When I was a kid in the 50s, it was common for local TV stations to produce kids’ shows. WBZ in Boston (Channel 4) had two. One featured “Rex Trailer” and his horse (I had the thrill of helping chase that horse down when it got loose while I was delivering newspapers near the WBZ studio in Allston early one Sunday morning).
The other program was “Big Brother Bob Emery.” Every day, Emery drank a toast to the president (milk) and sang this song:
The grass is always greener in the other fellow’s yard.
The little row we have to hoe,
Oh boy that’s hard.
But if we all could wear green glasses now,
It wouldn’t be so hard
To see how green that grass is,
In our own back yard.
I thought of that song recently as I listened to a first-time home buyer complain about welfare queens:
“Why does the government help people who don’t work? I should get help instead.”
I realized as she spoke that she had no idea how much of a subsidy the government had just given her as a first-time home buyer. Without that subsidy, she is unlikely to have been able to buy her home, and if she had been able to buy it she wouldn’t have been able to get a 30-year loan; nor is she likely to have received a fixed interest rate. In addition, her interest payments and property tax are deductible on her income tax.
Why didn’t she know this? Because except for the tax deduction, the subsidy is indirect. Fannie Mae and Freddie Mac, as they are called, use the power of government to guarantee about half the loans that banks and non-bank lenders make. Without those guarantees, mortgagors would require large down payments and shorter terms (10 years or less), and almost certainly a variable interest rate.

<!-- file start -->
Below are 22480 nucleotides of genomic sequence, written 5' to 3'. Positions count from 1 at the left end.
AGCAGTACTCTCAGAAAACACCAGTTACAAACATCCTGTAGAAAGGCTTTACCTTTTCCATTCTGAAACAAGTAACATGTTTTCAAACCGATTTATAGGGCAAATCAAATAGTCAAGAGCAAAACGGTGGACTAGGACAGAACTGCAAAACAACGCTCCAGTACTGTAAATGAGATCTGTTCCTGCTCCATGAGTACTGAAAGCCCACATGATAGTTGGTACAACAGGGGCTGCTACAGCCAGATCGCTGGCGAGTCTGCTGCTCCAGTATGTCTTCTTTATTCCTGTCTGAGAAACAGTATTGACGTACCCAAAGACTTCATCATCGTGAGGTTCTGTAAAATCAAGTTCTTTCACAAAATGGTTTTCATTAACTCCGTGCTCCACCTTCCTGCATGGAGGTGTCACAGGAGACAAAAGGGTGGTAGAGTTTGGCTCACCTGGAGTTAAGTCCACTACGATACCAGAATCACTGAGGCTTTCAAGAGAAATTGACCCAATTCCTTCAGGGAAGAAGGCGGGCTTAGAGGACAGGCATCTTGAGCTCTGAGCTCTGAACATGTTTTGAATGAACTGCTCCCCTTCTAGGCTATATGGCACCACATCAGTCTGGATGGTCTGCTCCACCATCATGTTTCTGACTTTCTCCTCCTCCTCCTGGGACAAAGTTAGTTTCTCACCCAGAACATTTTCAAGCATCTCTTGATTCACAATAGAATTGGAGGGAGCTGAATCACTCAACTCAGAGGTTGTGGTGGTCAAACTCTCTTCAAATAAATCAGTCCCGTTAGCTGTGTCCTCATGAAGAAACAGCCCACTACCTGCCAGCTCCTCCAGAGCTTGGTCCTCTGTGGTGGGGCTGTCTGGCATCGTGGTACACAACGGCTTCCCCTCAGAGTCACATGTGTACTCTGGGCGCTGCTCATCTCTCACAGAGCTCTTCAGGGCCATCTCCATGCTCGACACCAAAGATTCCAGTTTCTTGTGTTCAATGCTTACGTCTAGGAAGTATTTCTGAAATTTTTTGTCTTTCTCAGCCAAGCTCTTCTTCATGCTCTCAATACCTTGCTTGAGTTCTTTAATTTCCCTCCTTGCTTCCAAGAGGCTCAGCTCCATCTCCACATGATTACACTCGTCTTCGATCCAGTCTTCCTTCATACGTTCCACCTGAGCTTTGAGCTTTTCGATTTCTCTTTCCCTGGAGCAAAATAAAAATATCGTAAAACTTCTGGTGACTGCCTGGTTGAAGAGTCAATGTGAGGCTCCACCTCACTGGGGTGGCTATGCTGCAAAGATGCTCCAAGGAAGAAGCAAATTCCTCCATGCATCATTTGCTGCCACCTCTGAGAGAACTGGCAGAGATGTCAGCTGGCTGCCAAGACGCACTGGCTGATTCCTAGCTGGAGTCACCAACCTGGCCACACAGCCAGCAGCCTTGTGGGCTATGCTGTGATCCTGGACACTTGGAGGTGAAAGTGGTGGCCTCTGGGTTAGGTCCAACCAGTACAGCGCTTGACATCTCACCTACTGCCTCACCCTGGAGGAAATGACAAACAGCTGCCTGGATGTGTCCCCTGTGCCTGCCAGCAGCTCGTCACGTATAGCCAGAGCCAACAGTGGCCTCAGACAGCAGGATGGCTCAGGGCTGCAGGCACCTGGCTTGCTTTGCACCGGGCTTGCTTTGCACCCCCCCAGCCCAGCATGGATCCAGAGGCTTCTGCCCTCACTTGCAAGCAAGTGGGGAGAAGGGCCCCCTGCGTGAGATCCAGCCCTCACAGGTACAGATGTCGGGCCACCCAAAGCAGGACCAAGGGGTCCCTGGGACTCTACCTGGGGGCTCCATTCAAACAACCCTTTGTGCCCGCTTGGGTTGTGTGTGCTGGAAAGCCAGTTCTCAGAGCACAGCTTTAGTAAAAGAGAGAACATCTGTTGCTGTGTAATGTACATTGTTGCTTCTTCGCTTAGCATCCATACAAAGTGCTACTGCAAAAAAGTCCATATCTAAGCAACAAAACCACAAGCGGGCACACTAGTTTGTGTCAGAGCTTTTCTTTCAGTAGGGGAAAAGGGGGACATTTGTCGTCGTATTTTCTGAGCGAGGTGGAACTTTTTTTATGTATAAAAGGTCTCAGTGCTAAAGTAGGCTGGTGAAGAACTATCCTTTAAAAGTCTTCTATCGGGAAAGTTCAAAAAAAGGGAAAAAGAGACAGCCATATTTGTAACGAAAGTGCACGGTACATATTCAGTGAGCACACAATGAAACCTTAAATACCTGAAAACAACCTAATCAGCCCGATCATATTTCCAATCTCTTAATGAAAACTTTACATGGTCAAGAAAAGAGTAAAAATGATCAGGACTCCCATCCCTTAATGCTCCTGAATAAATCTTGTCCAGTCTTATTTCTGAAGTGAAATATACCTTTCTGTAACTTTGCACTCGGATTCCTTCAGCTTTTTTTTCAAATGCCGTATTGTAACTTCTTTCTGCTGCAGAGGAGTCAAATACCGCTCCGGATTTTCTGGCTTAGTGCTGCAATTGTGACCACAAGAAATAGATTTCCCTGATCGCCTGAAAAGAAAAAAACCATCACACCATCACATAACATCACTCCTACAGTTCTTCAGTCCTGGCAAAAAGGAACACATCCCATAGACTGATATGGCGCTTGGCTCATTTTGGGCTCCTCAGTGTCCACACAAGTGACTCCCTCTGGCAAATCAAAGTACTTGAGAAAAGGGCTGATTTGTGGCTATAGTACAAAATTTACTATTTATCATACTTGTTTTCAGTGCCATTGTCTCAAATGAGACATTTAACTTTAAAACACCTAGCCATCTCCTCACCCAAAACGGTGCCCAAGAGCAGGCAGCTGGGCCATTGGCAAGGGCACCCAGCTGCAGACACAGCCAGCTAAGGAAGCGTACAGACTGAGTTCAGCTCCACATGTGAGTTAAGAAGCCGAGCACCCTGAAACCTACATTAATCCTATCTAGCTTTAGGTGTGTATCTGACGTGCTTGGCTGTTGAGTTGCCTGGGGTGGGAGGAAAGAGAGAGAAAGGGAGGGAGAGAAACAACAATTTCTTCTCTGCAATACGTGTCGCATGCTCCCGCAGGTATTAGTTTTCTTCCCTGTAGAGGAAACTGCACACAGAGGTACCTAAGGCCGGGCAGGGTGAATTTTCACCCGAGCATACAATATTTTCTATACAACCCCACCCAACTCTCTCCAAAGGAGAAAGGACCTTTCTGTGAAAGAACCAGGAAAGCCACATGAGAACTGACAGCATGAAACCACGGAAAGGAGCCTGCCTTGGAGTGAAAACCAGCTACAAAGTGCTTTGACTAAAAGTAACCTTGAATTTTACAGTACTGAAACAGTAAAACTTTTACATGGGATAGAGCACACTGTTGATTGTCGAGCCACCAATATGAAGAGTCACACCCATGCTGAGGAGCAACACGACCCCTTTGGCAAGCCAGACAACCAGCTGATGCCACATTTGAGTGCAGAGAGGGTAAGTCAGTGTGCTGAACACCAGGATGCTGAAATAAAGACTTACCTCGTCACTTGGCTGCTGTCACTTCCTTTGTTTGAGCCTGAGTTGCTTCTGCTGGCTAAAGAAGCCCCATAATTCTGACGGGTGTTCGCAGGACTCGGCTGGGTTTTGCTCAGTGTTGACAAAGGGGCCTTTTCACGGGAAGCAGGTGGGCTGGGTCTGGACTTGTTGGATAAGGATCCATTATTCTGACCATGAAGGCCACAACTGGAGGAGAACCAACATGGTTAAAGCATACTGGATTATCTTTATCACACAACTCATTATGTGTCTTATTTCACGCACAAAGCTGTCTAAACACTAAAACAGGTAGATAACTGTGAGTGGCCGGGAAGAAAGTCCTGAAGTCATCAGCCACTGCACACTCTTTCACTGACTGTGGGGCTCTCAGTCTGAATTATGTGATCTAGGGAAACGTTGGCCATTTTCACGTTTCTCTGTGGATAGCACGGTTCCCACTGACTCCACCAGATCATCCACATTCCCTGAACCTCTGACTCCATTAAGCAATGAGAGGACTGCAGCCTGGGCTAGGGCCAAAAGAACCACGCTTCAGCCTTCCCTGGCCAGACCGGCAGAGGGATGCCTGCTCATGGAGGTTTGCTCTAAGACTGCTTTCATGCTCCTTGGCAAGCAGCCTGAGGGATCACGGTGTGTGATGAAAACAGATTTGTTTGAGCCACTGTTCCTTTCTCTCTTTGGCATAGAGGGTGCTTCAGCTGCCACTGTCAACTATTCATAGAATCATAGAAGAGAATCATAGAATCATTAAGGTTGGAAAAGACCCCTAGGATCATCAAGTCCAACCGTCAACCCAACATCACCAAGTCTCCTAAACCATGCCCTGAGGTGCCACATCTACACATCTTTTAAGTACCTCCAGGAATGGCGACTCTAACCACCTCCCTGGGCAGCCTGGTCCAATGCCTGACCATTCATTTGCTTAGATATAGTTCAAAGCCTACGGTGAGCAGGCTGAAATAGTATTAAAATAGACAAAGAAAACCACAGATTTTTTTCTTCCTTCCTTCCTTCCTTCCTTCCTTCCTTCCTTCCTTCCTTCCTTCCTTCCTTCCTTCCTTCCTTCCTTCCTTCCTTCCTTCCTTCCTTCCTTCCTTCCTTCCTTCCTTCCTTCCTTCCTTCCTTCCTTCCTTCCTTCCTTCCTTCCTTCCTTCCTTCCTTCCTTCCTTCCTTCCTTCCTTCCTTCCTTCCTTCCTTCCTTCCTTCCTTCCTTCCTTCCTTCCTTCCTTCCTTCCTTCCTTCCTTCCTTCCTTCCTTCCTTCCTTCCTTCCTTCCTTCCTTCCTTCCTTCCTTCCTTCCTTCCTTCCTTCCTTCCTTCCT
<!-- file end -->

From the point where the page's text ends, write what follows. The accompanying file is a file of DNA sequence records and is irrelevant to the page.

When he ran, Donald Trump promised to get the government out of the mortgage business and return it to private hands. But his economists cannot figure out a way to privatize mortgages that won’t cause a significant increase in costs to the middle class.
Government subsidies are everywhere. Many benefit mostly upper income people. Right now, for example, Chatham is planning to spend $10 million improving its airport (did you know Chatham had an airport?). 95% of that money will come from the federal government, in addition to the operating subsidies that Chatham (and hundreds of other private airports receive) from both federal and state sources.
Chatham Airport handles no commercial airline traffic, just private planes, and is only 20 miles or so from Barnstable Airport (also government subsidized), which is served by several airlines. Why do we need it? Many of the Chatham Airport’s neighbors would be happy to see it close.
It is true that millions of lower-income residents receive government help. There are 11 million Americans getting social security disability (SSDI) and millions more benefiting from Medicaid. It is understandable that hard-working middle-class people who have trouble making ends meet might be envious. But the answer is not to take aid away from those who cannot cover their expenses. The answer is to provide help for all those who need it.
We should use government to make sure that every American gets decent housing, healthy food and a good education.